Patterns & blocks

Lorenzo Nassimbeni's latest mural, done in collaboration with school children, references the surroundings and the people that inhabit the area.

From the Series

Four hours, 100 scholars and one wall of 140 metres in Cape Town was turned into a work of art recently!

Lorenzo Nassimbeni was commissioned to design a mural for the retaining wall of Sea Point Primary School in Cape Town.

The project came to be a community effort with Nassimbeni working with the Interact Clubs (community service initiatives) of three high schools in the vicinity to realise the mural.

Nassimbeni made sure to design the mural in a way that would ensure the implementation was relatively simple. As such, the design was composed of a single building block forming the basis of an ordered pattern.

This building block was physically translated into a series of identical cardboard templates, which were used by the scholars to stencil the design onto the wall. The stencilling was done by following a layout drawing provided by Nassimbeni, outlining the geometry and colour code of the mural.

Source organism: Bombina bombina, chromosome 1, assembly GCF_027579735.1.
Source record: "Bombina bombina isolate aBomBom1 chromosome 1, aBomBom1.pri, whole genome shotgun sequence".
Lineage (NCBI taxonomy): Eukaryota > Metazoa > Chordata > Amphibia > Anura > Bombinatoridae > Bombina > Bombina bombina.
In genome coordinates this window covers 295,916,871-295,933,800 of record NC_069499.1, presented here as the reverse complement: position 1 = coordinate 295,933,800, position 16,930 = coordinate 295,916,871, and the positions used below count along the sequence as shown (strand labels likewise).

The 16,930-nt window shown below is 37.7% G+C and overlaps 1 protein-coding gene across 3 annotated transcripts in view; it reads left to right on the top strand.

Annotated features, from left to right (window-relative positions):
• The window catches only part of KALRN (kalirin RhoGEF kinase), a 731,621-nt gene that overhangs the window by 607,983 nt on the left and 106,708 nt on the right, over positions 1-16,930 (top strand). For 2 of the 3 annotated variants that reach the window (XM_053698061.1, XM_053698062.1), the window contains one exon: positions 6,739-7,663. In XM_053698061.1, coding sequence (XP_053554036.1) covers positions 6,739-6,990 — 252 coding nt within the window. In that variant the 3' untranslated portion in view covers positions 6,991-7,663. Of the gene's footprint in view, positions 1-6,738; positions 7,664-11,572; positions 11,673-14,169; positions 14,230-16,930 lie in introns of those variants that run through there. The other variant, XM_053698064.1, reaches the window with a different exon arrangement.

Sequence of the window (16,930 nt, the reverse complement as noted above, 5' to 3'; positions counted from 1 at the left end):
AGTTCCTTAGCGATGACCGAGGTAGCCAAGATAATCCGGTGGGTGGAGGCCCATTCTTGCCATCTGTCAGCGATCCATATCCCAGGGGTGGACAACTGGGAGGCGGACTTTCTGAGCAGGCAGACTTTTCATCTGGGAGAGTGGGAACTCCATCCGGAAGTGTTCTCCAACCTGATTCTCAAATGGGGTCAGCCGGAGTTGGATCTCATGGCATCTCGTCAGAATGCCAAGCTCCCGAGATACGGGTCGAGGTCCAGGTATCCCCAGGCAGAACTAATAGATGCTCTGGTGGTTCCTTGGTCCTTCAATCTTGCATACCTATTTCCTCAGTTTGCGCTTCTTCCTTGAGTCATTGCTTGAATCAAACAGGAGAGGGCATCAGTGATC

The next step involved pre-painting the wall in a calming blue, followed by white and yellow. The yellow, Nassimbeni explains, references Cape Town’s selection as World Design Capital 2014.

Nassimbeni further explains that the concept of the mural design is as simple as the layout. From the one side the building blocks used to compose the formation on the wall resemble a series of scholars holding hands. “The idea here is to communicate that, besides the bricks and mortar of buildings, cities are made up of the people who inhabit these buildings, and the space formed between them,” Nassimbeni says.

Further along the mural, the patterns simplifies into house-like shapes, referencing the residential aspect of the area. Towards the end of the mural the house-like shapes become less and less, until only the base blue colour of the mural remains, referring to both the blue sea and sky of Sea Point.